Four best friends came of age at a tumultuous time in India. Companions since college in the 1970s, Armaiti, Kavita, Laleh and Nishta have all chosen different paths. While Laleh married Adish, her handsome boyfriend known affectionately as “Mr. Fix It,” Nishta defied her family’s wishes to wed Iqbal, a Muslim who once scorned organized faith. Kavita has chosen to keep her private life shrouded in mystery, even from her closest friends, while Armaiti has fled India’s internal struggles to seek refuge in America.
In the intervening years since they first fought oppression in Mumbai, the four women have loved and lost, had children, made careers, formed new dreams. Once like family, the world seems to have conspired to keep them apart. But when Armaiti receives life-changing news, she must find the friends who once seemed as close as her own skin — and bring them all together one last time.
Thrity Umrigar’s The World We Found is a lovely, lyrical examination of friendship and loss in a changing world. Umrigar’s central figures — the four women and their respective significant others — felt as real as flesh-and-blood neighbors. Umrigar does a remarkable job of drawing readers into their lives — some tattered and threadbare; others rich and full — and endearing them to us. It was easy to see the bonds forged between the women when they were at their most impressionable, and it’s hard not to envy their closeness.
Of the four characters, I most admired Laleh — a woman known for her spunk and ingenuity. Not one to act quiet or demure, Laleh continuously surprised me with the lengths she would go to for her friends — especially Nishta, who’d gotten herself into quite the situation with Iqbal. Knowing little of Indian culture (though I’m working on that), Umrigar discusses the ins and outs of Mumbai society with ease — and her descriptions of the Muslim and Hindu communities was easily digestible without getting boring. As the role of the 1993 riots in Mumbai (the same ones portrayed in an early “Slumdog Millionaire” scene) began to take center stage, I found myself Googling events to get on the same page as the characters. And what I found was, predictably, pretty horrifying.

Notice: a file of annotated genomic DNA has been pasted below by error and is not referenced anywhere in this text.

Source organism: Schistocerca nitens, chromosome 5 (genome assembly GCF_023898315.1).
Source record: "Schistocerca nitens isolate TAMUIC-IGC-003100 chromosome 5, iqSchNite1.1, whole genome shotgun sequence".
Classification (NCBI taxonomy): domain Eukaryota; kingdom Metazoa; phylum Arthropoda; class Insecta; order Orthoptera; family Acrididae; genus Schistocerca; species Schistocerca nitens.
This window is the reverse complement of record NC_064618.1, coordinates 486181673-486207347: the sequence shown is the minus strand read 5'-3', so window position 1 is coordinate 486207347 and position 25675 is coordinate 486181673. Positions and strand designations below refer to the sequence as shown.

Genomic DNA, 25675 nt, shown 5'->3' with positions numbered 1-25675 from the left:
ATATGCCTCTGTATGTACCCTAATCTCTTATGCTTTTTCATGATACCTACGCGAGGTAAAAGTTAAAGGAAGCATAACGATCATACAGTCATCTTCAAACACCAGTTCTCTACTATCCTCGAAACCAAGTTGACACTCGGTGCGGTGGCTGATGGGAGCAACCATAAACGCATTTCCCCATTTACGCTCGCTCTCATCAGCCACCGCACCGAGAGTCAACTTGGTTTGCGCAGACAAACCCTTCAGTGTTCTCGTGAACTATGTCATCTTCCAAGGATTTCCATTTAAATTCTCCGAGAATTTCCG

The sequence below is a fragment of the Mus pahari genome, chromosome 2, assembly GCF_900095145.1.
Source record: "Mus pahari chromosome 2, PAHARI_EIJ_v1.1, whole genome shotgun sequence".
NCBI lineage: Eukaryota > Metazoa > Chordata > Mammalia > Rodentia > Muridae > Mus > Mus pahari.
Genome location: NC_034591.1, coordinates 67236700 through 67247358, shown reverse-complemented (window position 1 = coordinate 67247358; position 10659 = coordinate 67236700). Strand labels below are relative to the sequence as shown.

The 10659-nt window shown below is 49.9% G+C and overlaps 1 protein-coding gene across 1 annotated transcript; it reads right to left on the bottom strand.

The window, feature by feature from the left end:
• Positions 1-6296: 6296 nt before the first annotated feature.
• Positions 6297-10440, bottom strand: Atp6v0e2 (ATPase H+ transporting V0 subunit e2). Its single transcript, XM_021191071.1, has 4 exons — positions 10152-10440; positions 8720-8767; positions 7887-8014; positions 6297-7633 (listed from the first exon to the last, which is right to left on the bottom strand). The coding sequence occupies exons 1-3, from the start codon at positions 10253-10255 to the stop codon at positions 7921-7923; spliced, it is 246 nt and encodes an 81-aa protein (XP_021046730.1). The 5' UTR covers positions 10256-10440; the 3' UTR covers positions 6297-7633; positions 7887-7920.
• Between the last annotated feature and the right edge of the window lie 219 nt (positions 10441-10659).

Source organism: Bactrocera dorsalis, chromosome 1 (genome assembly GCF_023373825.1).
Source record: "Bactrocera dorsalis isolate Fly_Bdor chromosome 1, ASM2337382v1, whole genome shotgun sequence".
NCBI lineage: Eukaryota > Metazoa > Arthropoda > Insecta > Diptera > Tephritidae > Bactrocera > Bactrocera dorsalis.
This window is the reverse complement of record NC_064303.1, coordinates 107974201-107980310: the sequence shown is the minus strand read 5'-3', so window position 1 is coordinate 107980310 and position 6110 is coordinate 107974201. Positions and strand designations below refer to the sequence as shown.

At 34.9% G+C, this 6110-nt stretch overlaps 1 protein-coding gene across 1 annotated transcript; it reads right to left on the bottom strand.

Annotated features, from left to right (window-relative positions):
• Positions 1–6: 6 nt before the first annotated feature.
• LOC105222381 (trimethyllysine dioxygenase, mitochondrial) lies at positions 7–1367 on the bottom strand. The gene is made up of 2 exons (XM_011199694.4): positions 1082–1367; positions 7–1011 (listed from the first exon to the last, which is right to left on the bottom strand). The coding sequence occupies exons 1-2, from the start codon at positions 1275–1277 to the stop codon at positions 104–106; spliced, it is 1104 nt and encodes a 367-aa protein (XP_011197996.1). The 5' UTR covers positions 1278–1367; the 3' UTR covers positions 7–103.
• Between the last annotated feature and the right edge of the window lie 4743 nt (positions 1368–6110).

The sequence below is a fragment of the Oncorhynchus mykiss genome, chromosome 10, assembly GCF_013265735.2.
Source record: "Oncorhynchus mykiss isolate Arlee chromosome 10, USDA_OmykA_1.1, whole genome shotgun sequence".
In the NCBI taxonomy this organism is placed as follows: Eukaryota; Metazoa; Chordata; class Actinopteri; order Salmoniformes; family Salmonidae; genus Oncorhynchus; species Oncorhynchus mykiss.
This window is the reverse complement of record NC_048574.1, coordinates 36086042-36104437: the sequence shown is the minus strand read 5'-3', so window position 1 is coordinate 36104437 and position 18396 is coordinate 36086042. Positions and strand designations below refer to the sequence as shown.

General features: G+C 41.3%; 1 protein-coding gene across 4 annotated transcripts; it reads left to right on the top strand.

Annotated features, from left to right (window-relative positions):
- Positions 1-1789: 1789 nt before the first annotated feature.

But this isn’t a dark story. For as grim as life can seem, the loyalty Kavita, Laleh, Armaiti and Nishta feel to one another was inspiring. And the story itself? Well, it was rather suspenseful. As Armaiti’s illness becomes serious, the women are on borrowed time — and if they’re all to arrive safely in the U.S., they have to move fast. Really fast. Nishta’s situation doesn’t lend itself to speed, and my heart was pounding as the women concoct their plot. I found myself holding my breath in the story’s final pages.
My one complaint would revolve around The World We Found’s abrupt ending. After spending hundreds of pages trying to reconnect the women, I was a little disappointed with how it concluded. But I also felt that, as a reader, their friendship was pretty sacred — and maybe it wouldn’t be right to have me sitting off to the side, witnessing their pain and love and devotion. Maybe it was best I just bowed out, retreating with a sad smile on my face. Maybe that’s what Umrigar wants.
Literary fiction lovers will rejoice in Umrigar’s lovely language and characterization. Her deft handling of topics as diverse as homosexuality, religious fanaticism, parenthood, racial inequality and sexism made for a read that was both thought-provoking and engrossing. The World We Found was compelling enough for me to finish in a weekend — and I would easily recommend it. I’m looking forward to delving into Umrigar’s backlist next.
4 out of 5!